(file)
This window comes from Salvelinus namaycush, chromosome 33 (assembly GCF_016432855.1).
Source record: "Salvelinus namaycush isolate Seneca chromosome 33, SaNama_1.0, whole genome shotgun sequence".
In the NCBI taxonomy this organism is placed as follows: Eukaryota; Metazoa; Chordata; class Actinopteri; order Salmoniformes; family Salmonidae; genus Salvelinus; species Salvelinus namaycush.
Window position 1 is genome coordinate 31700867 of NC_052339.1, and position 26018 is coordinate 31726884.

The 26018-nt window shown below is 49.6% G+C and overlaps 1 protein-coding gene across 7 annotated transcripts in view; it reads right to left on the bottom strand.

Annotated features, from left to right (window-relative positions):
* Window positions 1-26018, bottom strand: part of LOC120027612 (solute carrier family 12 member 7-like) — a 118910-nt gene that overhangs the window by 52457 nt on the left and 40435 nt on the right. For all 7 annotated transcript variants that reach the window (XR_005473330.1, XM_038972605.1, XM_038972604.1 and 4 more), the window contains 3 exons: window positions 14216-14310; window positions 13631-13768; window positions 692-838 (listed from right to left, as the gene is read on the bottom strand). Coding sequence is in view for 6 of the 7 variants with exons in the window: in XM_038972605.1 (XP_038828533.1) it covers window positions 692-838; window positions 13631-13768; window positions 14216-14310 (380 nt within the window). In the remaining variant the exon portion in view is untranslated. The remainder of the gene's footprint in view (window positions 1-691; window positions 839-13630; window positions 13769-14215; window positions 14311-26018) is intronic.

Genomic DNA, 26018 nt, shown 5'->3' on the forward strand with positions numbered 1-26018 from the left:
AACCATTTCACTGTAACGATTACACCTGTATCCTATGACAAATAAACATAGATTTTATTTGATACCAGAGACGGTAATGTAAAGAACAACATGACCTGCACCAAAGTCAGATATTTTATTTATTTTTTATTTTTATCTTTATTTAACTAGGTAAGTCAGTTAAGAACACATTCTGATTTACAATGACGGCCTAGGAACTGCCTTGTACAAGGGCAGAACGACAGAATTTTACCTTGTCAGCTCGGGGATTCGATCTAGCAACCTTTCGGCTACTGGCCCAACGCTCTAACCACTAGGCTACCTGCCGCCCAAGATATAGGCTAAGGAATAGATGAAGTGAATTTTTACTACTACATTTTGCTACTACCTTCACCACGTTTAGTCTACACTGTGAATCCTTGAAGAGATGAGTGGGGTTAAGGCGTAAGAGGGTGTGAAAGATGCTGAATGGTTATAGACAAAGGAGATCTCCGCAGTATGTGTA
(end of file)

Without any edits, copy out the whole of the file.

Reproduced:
This window comes from Salvelinus namaycush, chromosome 33 (assembly GCF_016432855.1).
Source record: "Salvelinus namaycush isolate Seneca chromosome 33, SaNama_1.0, whole genome shotgun sequence".
In the NCBI taxonomy this organism is placed as follows: Eukaryota; Metazoa; Chordata; class Actinopteri; order Salmoniformes; family Salmonidae; genus Salvelinus; species Salvelinus namaycush.
Window position 1 is genome coordinate 31700867 of NC_052339.1, and position 26018 is coordinate 31726884.

The 26018-nt window shown below is 49.6% G+C and overlaps 1 protein-coding gene across 7 annotated transcripts in view; it reads right to left on the bottom strand.

Annotated features, from left to right (window-relative positions):
* Window positions 1-26018, bottom strand: part of LOC120027612 (solute carrier family 12 member 7-like) — a 118910-nt gene that overhangs the window by 52457 nt on the left and 40435 nt on the right. For all 7 annotated transcript variants that reach the window (XR_005473330.1, XM_038972605.1, XM_038972604.1 and 4 more), the window contains 3 exons: window positions 14216-14310; window positions 13631-13768; window positions 692-838 (listed from right to left, as the gene is read on the bottom strand). Coding sequence is in view for 6 of the 7 variants with exons in the window: in XM_038972605.1 (XP_038828533.1) it covers window positions 692-838; window positions 13631-13768; window positions 14216-14310 (380 nt within the window). In the remaining variant the exon portion in view is untranslated. The remainder of the gene's footprint in view (window positions 1-691; window positions 839-13630; window positions 13769-14215; window positions 14311-26018) is intronic.

Genomic DNA, 26018 nt, shown 5'->3' on the forward strand with positions numbered 1-26018 from the left:
AACCATTTCACTGTAACGATTACACCTGTATCCTATGACAAATAAACATAGATTTTATTTGATACCAGAGACGGTAATGTAAAGAACAACATGACCTGCACCAAAGTCAGATATTTTATTTATTTTTTATTTTTATCTTTATTTAACTAGGTAAGTCAGTTAAGAACACATTCTGATTTACAATGACGGCCTAGGAACTGCCTTGTACAAGGGCAGAACGACAGAATTTTACCTTGTCAGCTCGGGGATTCGATCTAGCAACCTTTCGGCTACTGGCCCAACGCTCTAACCACTAGGCTACCTGCCGCCCAAGATATAGGCTAAGGAATAGATGAAGTGAATTTTTACTACTACATTTTGCTACTACCTTCACCACGTTTAGTCTACACTGTGAATCCTTGAAGAGATGAGTGGGGTTAAGGCGTAAGAGGGTGTGAAAGATGCTGAATGGTTATAGACAAAGGAGATCTCCGCAGTATGTGTA